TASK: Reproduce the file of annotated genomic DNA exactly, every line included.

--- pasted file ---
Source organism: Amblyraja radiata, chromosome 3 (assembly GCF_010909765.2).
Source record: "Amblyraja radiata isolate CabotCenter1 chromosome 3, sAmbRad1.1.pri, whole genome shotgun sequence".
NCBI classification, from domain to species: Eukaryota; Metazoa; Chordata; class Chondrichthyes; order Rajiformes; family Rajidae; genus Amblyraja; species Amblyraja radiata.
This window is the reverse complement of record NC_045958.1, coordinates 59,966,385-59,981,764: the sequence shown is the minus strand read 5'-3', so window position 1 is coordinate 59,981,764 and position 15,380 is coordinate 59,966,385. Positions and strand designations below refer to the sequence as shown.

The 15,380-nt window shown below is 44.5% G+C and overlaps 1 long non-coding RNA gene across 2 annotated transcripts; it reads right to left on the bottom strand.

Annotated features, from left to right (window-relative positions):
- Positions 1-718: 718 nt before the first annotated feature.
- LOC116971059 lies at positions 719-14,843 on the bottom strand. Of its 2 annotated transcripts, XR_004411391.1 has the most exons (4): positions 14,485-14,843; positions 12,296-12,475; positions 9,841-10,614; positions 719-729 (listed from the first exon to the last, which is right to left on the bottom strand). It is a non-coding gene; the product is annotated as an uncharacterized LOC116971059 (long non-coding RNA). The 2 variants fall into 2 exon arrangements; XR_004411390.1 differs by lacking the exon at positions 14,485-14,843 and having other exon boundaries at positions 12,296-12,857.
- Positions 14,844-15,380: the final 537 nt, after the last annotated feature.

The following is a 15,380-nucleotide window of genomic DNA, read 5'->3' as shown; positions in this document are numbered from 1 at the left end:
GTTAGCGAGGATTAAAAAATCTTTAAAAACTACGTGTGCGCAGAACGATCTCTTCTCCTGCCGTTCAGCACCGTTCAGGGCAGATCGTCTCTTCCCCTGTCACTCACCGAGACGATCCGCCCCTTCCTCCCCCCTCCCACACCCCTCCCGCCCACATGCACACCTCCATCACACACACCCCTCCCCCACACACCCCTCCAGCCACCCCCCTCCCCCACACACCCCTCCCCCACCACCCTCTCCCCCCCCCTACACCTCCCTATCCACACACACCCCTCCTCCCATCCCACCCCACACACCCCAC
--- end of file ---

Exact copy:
Source organism: Amblyraja radiata, chromosome 3 (assembly GCF_010909765.2).
Source record: "Amblyraja radiata isolate CabotCenter1 chromosome 3, sAmbRad1.1.pri, whole genome shotgun sequence".
NCBI classification, from domain to species: Eukaryota; Metazoa; Chordata; class Chondrichthyes; order Rajiformes; family Rajidae; genus Amblyraja; species Amblyraja radiata.
This window is the reverse complement of record NC_045958.1, coordinates 59,966,385-59,981,764: the sequence shown is the minus strand read 5'-3', so window position 1 is coordinate 59,981,764 and position 15,380 is coordinate 59,966,385. Positions and strand designations below refer to the sequence as shown.

The 15,380-nt window shown below is 44.5% G+C and overlaps 1 long non-coding RNA gene across 2 annotated transcripts; it reads right to left on the bottom strand.

Annotated features, from left to right (window-relative positions):
- Positions 1-718: 718 nt before the first annotated feature.
- LOC116971059 lies at positions 719-14,843 on the bottom strand. Of its 2 annotated transcripts, XR_004411391.1 has the most exons (4): positions 14,485-14,843; positions 12,296-12,475; positions 9,841-10,614; positions 719-729 (listed from the first exon to the last, which is right to left on the bottom strand). It is a non-coding gene; the product is annotated as an uncharacterized LOC116971059 (long non-coding RNA). The 2 variants fall into 2 exon arrangements; XR_004411390.1 differs by lacking the exon at positions 14,485-14,843 and having other exon boundaries at positions 12,296-12,857.
- Positions 14,844-15,380: the final 537 nt, after the last annotated feature.

The following is a 15,380-nucleotide window of genomic DNA, read 5'->3' as shown; positions in this document are numbered from 1 at the left end:
GTTAGCGAGGATTAAAAAATCTTTAAAAACTACGTGTGCGCAGAACGATCTCTTCTCCTGCCGTTCAGCACCGTTCAGGGCAGATCGTCTCTTCCCCTGTCACTCACCGAGACGATCCGCCCCTTCCTCCCCCCTCCCACACCCCTCCCGCCCACATGCACACCTCCATCACACACACCCCTCCCCCACACACCCCTCCAGCCACCCCCCTCCCCCACACACCCCTCCCCCACCACCCTCTCCCCCCCCCTACACCTCCCTATCCACACACACCCCTCCTCCCATCCCACCCCACACACCCCAC